Filming One Man's Battle Against Big Oil
Editor's note: Wiebo Ludwig, the subject of the documentary film written about in this article, died in April 2012. Frequent OnEarth contributor Andrew Nikiforuk penned an obituary.
Tucked away in northern Alberta, living amidst the province’s booming oil industry, a sharp, passionate man named Wiebo Ludwig has helmed a small off-the-grid community of family and friends called Trickle Creek for the last 25 years.
The Ludwigs moved to the secluded spot hoping to lead a quiet life, at one with both nature and God. But oil and gas companies quickly encroached on their property, leading to a host of health complications in the community. What unfolded in the years following was a made-for-the-movies drama, culminating in Ludwig serving jail time in early 2000 in connection with the bombing of oil and gas installments.
Like many Canadians, filmmaker David York has followed Trickle Creek’s plight in the media over the decades. A few years ago, as the oil industry began to move into the area again, York approached the Ludwigs about telling their story in a documentary. Wiebo’s War came out last October and has been screened for enthusiastic crowds across Canada. It will be released on DVD for wider distribution this month. York recently spoke to OnEarth contributor Alyssa Noel about the film and Wiebo’s fight.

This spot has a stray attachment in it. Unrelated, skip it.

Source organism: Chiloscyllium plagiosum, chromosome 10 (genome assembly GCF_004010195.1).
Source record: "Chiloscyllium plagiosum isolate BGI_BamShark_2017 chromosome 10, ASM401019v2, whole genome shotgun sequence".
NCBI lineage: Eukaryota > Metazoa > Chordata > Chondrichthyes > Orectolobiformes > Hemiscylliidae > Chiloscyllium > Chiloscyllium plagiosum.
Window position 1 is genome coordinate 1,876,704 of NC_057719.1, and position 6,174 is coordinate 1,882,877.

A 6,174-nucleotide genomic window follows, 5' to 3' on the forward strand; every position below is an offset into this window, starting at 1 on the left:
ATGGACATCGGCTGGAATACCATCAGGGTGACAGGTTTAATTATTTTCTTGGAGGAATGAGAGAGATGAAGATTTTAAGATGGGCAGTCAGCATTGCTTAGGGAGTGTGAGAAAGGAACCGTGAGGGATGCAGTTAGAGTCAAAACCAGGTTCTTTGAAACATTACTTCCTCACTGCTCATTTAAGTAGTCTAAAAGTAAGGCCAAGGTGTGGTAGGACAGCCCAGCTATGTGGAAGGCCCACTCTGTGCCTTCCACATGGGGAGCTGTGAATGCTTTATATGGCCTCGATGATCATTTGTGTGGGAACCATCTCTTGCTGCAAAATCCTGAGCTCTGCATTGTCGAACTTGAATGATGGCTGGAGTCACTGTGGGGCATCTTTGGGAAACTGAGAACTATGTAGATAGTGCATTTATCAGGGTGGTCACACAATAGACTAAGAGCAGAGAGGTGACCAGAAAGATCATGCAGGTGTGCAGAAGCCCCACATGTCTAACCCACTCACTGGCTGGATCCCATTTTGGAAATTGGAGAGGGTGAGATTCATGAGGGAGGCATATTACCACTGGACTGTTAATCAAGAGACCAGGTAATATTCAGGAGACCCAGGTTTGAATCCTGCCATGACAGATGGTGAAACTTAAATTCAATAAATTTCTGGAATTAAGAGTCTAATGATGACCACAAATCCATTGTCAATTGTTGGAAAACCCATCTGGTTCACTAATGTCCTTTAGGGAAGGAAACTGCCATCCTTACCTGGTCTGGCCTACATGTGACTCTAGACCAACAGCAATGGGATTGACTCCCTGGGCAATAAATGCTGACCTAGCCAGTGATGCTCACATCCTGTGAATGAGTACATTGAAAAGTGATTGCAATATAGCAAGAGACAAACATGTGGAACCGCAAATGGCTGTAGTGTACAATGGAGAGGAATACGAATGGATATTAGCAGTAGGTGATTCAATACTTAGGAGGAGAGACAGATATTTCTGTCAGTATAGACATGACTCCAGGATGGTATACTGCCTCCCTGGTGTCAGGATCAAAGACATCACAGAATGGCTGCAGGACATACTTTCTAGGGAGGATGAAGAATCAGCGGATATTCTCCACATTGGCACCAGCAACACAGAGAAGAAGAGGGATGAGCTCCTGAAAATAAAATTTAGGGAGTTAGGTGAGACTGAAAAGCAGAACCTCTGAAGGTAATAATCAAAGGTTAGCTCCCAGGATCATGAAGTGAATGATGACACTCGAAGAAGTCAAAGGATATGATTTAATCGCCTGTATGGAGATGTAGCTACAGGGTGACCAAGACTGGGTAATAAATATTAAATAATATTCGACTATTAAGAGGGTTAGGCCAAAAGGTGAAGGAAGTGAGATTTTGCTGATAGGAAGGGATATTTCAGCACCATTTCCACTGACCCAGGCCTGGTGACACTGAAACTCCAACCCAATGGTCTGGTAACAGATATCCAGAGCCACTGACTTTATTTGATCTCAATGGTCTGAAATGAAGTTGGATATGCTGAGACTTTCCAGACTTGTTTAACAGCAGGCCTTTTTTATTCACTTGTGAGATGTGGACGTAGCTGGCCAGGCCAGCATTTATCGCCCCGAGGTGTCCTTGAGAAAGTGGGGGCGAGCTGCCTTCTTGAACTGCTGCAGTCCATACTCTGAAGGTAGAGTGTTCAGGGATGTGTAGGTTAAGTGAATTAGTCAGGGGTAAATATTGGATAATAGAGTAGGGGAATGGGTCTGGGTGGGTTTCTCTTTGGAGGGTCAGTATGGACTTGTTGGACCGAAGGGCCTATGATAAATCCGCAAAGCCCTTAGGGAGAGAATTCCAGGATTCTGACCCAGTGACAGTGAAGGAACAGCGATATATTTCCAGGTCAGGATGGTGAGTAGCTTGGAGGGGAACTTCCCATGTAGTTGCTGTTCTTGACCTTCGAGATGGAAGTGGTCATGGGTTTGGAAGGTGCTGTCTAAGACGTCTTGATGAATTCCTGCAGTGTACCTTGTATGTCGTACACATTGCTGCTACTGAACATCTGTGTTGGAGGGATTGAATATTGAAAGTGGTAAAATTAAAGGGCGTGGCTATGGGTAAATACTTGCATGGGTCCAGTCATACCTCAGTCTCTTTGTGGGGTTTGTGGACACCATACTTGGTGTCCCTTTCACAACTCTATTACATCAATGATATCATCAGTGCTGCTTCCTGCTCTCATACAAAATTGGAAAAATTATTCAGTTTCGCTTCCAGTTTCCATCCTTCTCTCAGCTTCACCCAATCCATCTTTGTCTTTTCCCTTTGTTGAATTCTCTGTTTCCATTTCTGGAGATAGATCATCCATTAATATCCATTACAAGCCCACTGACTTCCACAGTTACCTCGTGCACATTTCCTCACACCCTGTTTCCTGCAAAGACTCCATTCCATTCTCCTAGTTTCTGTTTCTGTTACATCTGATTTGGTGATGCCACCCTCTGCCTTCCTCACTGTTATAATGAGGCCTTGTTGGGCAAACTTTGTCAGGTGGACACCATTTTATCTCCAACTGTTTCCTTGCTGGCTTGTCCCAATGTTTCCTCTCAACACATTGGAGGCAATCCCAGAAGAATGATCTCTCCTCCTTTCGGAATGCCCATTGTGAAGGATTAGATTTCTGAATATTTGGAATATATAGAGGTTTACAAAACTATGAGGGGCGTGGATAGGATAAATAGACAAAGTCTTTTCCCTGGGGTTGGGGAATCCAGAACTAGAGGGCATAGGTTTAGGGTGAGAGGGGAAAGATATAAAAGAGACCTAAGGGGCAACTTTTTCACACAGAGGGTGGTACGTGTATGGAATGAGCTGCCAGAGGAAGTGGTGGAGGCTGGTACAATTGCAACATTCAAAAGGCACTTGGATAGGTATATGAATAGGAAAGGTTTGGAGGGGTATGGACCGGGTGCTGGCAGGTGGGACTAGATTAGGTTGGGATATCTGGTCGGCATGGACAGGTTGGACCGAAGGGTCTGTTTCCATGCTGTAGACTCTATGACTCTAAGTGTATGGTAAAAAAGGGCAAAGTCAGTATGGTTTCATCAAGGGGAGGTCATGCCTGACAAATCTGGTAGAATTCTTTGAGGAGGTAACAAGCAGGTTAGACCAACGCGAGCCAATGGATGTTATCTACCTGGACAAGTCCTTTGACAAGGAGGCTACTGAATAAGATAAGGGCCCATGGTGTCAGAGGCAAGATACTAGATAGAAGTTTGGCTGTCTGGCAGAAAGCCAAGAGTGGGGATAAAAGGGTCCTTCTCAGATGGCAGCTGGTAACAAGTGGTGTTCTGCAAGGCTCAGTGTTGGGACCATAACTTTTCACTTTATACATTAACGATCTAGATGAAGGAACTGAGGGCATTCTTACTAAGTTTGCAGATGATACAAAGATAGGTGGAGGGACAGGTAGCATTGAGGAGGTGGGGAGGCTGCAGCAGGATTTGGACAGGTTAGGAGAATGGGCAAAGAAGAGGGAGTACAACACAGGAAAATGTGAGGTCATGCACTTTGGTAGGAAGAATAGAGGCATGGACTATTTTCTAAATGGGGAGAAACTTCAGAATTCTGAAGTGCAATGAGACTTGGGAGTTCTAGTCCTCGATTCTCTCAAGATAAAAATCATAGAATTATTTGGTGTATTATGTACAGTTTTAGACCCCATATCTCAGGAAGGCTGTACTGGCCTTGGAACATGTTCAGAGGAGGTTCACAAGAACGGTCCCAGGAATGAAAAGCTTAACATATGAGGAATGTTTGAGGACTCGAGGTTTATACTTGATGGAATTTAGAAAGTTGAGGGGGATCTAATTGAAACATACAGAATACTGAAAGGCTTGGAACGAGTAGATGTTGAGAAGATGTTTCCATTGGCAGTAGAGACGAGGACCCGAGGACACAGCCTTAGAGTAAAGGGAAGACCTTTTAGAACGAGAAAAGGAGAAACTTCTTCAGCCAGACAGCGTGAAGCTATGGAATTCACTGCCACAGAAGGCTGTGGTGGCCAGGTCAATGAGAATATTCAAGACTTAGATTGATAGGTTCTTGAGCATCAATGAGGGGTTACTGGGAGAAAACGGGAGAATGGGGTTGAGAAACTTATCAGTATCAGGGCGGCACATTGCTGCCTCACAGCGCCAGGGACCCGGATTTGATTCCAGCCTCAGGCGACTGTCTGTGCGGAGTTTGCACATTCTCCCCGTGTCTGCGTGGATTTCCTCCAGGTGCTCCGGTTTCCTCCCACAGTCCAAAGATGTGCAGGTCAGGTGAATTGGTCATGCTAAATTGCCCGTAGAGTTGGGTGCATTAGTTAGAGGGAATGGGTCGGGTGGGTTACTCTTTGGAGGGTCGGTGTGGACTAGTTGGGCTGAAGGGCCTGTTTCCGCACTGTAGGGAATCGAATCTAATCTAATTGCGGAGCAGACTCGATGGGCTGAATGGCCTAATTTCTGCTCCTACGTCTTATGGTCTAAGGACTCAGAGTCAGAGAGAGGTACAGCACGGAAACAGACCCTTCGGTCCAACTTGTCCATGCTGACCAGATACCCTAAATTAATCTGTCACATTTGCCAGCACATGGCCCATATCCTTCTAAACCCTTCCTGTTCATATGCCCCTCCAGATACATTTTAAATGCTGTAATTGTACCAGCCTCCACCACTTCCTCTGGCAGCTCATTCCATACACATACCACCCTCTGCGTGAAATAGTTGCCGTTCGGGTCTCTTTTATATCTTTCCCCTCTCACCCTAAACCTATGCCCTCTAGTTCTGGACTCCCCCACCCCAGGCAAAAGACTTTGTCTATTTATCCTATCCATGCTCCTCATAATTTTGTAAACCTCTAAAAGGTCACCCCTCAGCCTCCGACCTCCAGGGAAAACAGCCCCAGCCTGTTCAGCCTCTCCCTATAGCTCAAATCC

What drew you to this topic?
I was in Alberta a lot in the late ’90s and early 2000s and happened to be in Alberta a fair bit during Wiebo Ludwig’s original trial. I remember seeing the news coverage of this bearded Old Testament figure on the courthouse steps lecturing the public and media. He seemed like a fantastic, larger-than-life character. He stuck in my mind. In the last five or so years, as public awareness of abuses and recklessness of oil and gas and all the spills and incidents have happened, Wiebo Ludwig bounced back into my mind as someone worth a second look. I found out there was a new gas boom near his farm. Over the course of research, what I found was a man who, on some level, thrives on conflict.
How much convincing did it take for Wiebo to let you film at Trickle Creek?